The Builders' Association of India (BAI), representing construction contractors and builders in the country, feels that construction, a core sector, has not got its due from policy-makers and the government.
BAI, with over 10,000 direct members in more than 100 centres, says construction is the largest economic activity after agriculture, employing more than 30 million workers and contributing about 15 per cent of the Gross Domestic Product.
However, the sector still lacks an independent Ministry to take care of its requirements, says a statement issued by BAI here. The association and other industry associations have repeatedly demanded such a Ministry.
One of the major allegations of the builders is that the cement- and steel-makers have cartelised their businesses. These manufacturers, the statement says, have been engaged in what BAI says are unfair trade practices, resulting in the rising prices of raw materials.
BAI has requested the Union government to establish steel and cement regulatory authorities on the lines of other market watchdogs.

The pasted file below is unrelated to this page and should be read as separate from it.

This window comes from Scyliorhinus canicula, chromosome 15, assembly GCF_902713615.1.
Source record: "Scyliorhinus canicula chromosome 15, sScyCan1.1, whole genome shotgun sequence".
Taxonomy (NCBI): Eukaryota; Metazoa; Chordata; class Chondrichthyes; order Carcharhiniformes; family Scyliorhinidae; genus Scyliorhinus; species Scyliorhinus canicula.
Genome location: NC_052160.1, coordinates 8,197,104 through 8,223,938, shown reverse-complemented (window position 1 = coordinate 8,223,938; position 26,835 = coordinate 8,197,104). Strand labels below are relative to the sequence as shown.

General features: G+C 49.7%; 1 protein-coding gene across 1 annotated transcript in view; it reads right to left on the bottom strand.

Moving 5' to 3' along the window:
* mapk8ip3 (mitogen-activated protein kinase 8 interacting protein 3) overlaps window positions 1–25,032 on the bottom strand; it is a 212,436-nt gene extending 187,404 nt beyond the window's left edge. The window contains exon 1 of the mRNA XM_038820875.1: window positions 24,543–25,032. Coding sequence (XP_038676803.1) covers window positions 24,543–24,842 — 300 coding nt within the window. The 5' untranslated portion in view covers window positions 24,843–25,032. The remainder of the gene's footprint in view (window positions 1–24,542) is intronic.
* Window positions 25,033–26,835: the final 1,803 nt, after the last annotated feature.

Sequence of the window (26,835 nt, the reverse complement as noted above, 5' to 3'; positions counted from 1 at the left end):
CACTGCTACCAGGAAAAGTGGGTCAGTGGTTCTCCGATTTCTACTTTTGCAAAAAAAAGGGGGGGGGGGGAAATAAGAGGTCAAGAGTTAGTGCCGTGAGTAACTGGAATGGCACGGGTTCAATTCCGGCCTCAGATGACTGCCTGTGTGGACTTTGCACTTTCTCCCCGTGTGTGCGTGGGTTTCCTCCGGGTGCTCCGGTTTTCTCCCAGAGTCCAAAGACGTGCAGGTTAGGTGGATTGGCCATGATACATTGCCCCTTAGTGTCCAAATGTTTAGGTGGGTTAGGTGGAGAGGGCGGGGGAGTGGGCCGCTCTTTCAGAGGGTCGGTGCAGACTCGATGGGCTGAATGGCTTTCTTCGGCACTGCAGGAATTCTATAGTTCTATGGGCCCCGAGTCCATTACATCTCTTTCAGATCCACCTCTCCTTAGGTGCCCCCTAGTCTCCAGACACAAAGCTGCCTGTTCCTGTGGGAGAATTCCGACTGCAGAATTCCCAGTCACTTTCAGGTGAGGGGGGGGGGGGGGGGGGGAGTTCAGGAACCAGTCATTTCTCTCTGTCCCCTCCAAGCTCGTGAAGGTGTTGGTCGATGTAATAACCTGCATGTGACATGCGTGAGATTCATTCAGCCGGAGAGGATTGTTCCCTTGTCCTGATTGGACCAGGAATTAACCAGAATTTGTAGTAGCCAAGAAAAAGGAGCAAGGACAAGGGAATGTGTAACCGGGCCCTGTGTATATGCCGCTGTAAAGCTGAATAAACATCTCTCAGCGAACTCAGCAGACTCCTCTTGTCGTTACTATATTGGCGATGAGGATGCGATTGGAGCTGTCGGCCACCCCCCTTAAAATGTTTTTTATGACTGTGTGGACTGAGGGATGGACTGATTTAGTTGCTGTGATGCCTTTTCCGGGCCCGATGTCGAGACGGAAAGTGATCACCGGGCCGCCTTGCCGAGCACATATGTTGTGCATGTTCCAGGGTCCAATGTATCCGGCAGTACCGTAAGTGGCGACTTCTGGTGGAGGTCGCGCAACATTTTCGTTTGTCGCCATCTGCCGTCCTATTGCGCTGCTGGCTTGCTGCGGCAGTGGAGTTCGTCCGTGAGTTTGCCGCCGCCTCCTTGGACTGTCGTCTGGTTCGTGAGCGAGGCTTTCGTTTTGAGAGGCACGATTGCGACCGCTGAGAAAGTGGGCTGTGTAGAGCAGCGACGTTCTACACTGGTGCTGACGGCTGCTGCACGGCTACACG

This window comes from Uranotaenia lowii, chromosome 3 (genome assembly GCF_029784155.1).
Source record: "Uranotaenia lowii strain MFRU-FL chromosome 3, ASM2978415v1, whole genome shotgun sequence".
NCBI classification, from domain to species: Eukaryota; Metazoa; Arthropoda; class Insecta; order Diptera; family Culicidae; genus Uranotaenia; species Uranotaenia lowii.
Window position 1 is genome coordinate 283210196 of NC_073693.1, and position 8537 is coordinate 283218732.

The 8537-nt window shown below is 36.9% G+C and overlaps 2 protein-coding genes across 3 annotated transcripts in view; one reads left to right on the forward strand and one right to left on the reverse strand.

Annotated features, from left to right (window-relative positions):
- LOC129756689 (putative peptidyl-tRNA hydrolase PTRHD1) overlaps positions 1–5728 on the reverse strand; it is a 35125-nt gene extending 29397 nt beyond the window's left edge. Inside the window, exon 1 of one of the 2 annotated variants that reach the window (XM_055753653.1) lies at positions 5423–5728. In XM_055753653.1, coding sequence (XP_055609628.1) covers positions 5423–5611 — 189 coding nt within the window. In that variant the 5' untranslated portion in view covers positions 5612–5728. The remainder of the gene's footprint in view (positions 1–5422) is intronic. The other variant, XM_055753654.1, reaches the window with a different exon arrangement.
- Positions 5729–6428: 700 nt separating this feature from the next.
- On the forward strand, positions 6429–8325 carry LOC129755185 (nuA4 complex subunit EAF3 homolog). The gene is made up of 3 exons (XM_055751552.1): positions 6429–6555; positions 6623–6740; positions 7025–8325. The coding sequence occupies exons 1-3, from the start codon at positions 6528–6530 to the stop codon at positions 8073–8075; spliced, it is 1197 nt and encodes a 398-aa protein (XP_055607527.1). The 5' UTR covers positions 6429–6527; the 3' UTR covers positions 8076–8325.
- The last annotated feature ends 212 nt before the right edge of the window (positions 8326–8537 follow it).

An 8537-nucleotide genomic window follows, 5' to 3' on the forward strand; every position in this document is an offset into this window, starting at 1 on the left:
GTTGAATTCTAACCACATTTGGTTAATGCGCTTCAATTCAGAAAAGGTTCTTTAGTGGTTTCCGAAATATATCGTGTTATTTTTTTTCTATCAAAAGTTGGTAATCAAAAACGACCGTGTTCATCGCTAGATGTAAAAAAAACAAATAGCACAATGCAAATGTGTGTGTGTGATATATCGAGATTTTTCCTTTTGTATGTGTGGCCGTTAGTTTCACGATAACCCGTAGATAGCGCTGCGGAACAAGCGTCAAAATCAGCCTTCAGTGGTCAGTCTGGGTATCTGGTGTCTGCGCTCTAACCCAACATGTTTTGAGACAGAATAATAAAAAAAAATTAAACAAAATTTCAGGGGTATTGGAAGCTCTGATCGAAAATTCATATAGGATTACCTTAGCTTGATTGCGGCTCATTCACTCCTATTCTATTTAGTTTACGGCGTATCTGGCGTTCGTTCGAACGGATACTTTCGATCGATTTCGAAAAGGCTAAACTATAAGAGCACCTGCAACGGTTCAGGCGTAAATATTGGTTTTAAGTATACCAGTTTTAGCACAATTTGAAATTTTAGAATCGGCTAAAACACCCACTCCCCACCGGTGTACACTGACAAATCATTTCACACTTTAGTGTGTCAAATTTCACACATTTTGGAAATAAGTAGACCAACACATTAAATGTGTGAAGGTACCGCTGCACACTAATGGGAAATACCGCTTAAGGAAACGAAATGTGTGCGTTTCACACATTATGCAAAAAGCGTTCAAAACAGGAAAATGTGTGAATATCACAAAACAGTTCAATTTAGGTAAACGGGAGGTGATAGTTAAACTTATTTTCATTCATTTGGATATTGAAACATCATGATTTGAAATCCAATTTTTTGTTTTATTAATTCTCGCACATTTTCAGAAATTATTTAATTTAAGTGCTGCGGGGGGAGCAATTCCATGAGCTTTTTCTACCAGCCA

Members of BAI have, therefore, planned to establish cement-making units on their own. Initially, a unit is expected to come up in Andhra Pradesh and then in other States. These units will cater exclusively to the requirements of BAI members.
The statement points to the need for a standard contract document. India still follows the Contract Act, 1872, a similar one of which was repealed in Britain because of its deficiencies.
An acute scarcity of skilled workers is another problem being faced by the building sector.
The continuous nine per cent growth in the economy over a period of three years has exposed the weaknesses in the educational system, the association says.
The lack of vocational training has resulted in an acute shortage of workers, such as masons and carpenters.
The government should open more vocational training centres in consultation with the building industry.